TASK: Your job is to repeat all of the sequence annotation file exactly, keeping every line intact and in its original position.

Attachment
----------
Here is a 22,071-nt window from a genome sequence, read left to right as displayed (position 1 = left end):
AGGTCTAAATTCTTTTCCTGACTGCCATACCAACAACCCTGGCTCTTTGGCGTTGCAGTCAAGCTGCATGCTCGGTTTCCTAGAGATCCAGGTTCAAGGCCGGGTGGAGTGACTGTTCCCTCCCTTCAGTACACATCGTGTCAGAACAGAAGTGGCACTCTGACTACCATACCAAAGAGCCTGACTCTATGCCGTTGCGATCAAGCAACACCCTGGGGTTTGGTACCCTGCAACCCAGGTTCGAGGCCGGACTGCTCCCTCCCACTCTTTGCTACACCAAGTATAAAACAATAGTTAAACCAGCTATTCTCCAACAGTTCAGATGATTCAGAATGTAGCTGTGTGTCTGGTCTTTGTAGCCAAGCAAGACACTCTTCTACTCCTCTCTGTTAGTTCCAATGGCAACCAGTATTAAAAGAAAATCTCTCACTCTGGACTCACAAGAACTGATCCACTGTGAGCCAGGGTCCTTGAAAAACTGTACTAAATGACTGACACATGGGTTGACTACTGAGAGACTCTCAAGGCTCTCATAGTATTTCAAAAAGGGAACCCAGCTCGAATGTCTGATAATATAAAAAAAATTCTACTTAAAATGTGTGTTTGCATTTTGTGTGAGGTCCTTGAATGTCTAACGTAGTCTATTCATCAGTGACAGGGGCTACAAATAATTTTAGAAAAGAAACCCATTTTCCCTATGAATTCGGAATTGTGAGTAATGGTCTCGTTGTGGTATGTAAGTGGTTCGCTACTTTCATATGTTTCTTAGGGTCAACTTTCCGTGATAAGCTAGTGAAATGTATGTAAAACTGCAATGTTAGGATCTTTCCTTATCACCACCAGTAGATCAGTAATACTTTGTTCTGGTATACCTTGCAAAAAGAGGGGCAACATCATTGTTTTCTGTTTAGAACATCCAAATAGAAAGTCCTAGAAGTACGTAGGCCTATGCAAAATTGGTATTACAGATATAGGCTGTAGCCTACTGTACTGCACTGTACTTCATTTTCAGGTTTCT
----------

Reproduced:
Here is a 22,071-nt window from a genome sequence, read left to right as displayed (position 1 = left end):
AGGTCTAAATTCTTTTCCTGACTGCCATACCAACAACCCTGGCTCTTTGGCGTTGCAGTCAAGCTGCATGCTCGGTTTCCTAGAGATCCAGGTTCAAGGCCGGGTGGAGTGACTGTTCCCTCCCTTCAGTACACATCGTGTCAGAACAGAAGTGGCACTCTGACTACCATACCAAAGAGCCTGACTCTATGCCGTTGCGATCAAGCAACACCCTGGGGTTTGGTACCCTGCAACCCAGGTTCGAGGCCGGACTGCTCCCTCCCACTCTTTGCTACACCAAGTATAAAACAATAGTTAAACCAGCTATTCTCCAACAGTTCAGATGATTCAGAATGTAGCTGTGTGTCTGGTCTTTGTAGCCAAGCAAGACACTCTTCTACTCCTCTCTGTTAGTTCCAATGGCAACCAGTATTAAAAGAAAATCTCTCACTCTGGACTCACAAGAACTGATCCACTGTGAGCCAGGGTCCTTGAAAAACTGTACTAAATGACTGACACATGGGTTGACTACTGAGAGACTCTCAAGGCTCTCATAGTATTTCAAAAAGGGAACCCAGCTCGAATGTCTGATAATATAAAAAAAATTCTACTTAAAATGTGTGTTTGCATTTTGTGTGAGGTCCTTGAATGTCTAACGTAGTCTATTCATCAGTGACAGGGGCTACAAATAATTTTAGAAAAGAAACCCATTTTCCCTATGAATTCGGAATTGTGAGTAATGGTCTCGTTGTGGTATGTAAGTGGTTCGCTACTTTCATATGTTTCTTAGGGTCAACTTTCCGTGATAAGCTAGTGAAATGTATGTAAAACTGCAATGTTAGGATCTTTCCTTATCACCACCAGTAGATCAGTAATACTTTGTTCTGGTATACCTTGCAAAAAGAGGGGCAACATCATTGTTTTCTGTTTAGAACATCCAAATAGAAAGTCCTAGAAGTACGTAGGCCTATGCAAAATTGGTATTACAGATATAGGCTGTAGCCTACTGTACTGCACTGTACTTCATTTTCAGGTTTCT